The real estate market also is helping fee-simple condominium senior-living projects. One example is the one in Waikiki being created by converting the 600-room Ohana Hobron Hotel to 165 fee-simple units for seniors.

"If you're selling condominiums, you certainly have to be in a good market," said Tapner, managing director for the project. "We just hit the market at the right time."

All the positive factors, if they continue, suggest that upcoming senior-living facilities will achieve good to phenomenal success, in Klein's view. If that proves true, it would be a departure from serious difficulties several earlier projects encountered.

One of those troubled projects is actually the predecessor to Kahala Nui, known as Hale o Malia.

The project originally had the backing of the Episcopal Church in Hawai'i, which guaranteed $4 million of a $5 million loan. Developer Episcopal Homes of Hawaii defaulted on the loan and declared bankruptcy, leaving creditors, including the Episcopal Church and the Catholic Church in Hawai'i, with financial losses.

Another prospective senior-living developer, Sheldon Zane, who planned six senior-living projects totaling 700 units, last year placed his advanced projects into Chapter 11 bankruptcy protection.

The 600 rooms in the Ohana Hobron Hotel in Waikiki are being converted into 165 fee-simple units for seniors.

Gregory Yamamoto • The Honolulu Advertiser

The senior-living project under construction at Punchbowl, The Plaza at Punchbowl, is being developed on the exact site of a similar project that failed in the hands of a different developer.

The Ponds at Punalu'u, acquired by a bank in August, has made some progress, raising occupancy to almost 70 residents, a 40 percent increase from a year ago, according to Joe Kalani, general manager.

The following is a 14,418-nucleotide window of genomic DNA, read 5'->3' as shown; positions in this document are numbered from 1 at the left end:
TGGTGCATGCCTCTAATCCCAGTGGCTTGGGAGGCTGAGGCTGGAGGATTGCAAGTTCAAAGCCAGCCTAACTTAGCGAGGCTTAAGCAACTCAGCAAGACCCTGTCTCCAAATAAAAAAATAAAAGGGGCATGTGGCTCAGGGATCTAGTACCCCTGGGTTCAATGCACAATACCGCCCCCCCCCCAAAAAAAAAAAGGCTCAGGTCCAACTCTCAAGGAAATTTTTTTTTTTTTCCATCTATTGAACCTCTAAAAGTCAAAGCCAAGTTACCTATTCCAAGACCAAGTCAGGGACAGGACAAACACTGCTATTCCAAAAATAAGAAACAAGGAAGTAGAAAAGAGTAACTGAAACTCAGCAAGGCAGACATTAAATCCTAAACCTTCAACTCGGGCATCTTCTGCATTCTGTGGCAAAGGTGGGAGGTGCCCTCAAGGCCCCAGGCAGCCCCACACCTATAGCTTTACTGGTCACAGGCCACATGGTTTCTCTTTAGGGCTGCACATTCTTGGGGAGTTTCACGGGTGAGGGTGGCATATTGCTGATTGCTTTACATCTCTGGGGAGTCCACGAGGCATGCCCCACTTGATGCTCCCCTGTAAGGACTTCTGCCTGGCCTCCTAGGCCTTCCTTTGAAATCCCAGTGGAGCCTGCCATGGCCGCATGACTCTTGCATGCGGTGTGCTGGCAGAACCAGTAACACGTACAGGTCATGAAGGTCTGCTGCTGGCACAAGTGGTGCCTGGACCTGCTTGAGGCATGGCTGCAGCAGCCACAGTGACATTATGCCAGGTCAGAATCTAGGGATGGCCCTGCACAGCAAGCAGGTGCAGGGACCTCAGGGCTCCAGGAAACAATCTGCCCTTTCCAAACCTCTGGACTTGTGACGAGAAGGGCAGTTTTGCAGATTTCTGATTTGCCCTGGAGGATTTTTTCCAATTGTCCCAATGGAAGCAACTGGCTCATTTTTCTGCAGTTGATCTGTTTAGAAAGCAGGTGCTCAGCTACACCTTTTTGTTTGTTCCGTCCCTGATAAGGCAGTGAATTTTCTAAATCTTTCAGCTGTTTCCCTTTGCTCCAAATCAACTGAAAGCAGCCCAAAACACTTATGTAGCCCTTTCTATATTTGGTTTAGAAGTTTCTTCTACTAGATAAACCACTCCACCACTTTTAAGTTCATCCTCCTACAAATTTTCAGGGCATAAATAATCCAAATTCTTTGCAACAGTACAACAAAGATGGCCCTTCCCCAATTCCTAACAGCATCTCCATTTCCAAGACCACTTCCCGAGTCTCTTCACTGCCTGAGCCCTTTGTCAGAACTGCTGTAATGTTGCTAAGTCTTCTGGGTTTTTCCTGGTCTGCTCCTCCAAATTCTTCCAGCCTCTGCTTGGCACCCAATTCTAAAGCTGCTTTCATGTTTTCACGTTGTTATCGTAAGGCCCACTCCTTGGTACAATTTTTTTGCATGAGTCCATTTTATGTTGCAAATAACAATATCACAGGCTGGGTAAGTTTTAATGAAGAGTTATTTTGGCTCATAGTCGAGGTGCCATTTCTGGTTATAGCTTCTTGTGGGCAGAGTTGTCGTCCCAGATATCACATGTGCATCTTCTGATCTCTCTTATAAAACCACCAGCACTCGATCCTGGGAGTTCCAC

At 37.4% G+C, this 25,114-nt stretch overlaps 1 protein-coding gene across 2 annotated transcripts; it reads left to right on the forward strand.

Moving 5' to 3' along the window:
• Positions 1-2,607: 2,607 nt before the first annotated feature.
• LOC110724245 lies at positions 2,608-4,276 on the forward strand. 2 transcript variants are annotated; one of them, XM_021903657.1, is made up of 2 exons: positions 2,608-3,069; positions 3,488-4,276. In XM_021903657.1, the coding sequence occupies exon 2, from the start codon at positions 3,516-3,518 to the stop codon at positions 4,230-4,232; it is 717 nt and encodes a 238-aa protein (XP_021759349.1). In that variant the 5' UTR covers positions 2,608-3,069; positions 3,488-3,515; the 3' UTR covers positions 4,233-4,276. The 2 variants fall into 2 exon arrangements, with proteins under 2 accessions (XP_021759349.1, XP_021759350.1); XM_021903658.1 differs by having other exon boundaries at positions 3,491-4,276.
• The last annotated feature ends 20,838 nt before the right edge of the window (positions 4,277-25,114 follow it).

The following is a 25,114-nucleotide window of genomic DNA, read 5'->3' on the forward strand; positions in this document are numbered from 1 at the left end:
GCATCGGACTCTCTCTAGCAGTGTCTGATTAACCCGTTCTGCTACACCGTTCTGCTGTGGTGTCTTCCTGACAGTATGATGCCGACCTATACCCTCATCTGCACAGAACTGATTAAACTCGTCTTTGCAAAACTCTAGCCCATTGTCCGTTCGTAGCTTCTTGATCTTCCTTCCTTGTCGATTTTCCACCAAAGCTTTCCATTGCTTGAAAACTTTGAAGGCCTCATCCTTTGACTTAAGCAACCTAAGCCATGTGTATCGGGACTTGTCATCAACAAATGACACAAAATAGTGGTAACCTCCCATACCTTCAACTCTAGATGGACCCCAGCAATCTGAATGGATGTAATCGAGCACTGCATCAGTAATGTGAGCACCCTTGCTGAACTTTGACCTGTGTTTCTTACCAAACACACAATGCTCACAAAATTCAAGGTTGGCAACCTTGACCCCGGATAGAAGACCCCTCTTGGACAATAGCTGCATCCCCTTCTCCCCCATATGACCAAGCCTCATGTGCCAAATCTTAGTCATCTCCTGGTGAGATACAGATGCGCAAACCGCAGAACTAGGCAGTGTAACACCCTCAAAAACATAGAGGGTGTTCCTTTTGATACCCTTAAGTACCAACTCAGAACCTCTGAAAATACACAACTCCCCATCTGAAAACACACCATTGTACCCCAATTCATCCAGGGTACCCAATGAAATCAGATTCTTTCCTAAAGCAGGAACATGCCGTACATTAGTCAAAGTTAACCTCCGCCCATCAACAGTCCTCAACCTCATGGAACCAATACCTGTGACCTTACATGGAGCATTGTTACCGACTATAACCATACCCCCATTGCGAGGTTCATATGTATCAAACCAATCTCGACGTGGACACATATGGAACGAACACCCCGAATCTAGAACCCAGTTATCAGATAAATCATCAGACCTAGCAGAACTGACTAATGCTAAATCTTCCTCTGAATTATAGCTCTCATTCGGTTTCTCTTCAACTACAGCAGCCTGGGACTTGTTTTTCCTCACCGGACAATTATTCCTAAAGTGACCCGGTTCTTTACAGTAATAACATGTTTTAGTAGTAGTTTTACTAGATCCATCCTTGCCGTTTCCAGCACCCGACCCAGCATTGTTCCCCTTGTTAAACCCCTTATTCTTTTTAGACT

Kalani said the Ponds, which has room for 153 residents, last month obtained a license to provide extended care and is seeking a partnership with Brigham Young University-Hawai'i to boost facility use.

Cullen Hayashida, president of Assisted Living Options Hawaii, said a few other senior-living projects, most in the affordable price range like the Ponds, struggle with low occupancy.

Hayashida said the more affordable projects tend to have a tougher time because seniors with lower incomes can find it a challenge to afford moving to such a community compared with state-run nursing homes or small care homes in residential neighborhoods. "Even if the demand in terms of the number of people is (there), the question is whether or not the seniors will have that kind of disposable cash available to pay the monthly fee," he said.

Medicare and supplemental security income from Social Security generally fall short of covering senior-living expenses in Hawai'i, Hayashida said.

Because of this, the majority of senior-living projects under way now are luxury projects. "They're like the really upscale hotels," Hayashida said. "Everybody's doing that to make the projects pencil. That's not going to serve the vast bulk of Hawai'i's seniors."

The Kapolei project aims to change that. With 800 units planned, Luana Koa targets middle to upper-middle income seniors.

"We feel the gap group is where the most need it," said Nancy Schoocraft, chief executive officer of Luana Koa developer Hawai'i Village Associates.

Klein predicts that if the crop of projects in development do well, others will be encouraged. That should ease demand, but only a little, according to Klein, who figures Hawai'i is eight years behind the Mainland in senior-living projects, yet has one of the greatest needs.

According to Census Bureau estimates, Hawai'i had one of the highest ratios of residents 65 years or older: 13.3 percent of the population, or 157,596 people, last year.

"We'll be like a rubber inner tube on top of a tidal wave, barely being able to handle what's coming up," he said. "There are huge needs."

Reach Andrew Gomes at agomes@honoluluadvertiser.com or 525-8065.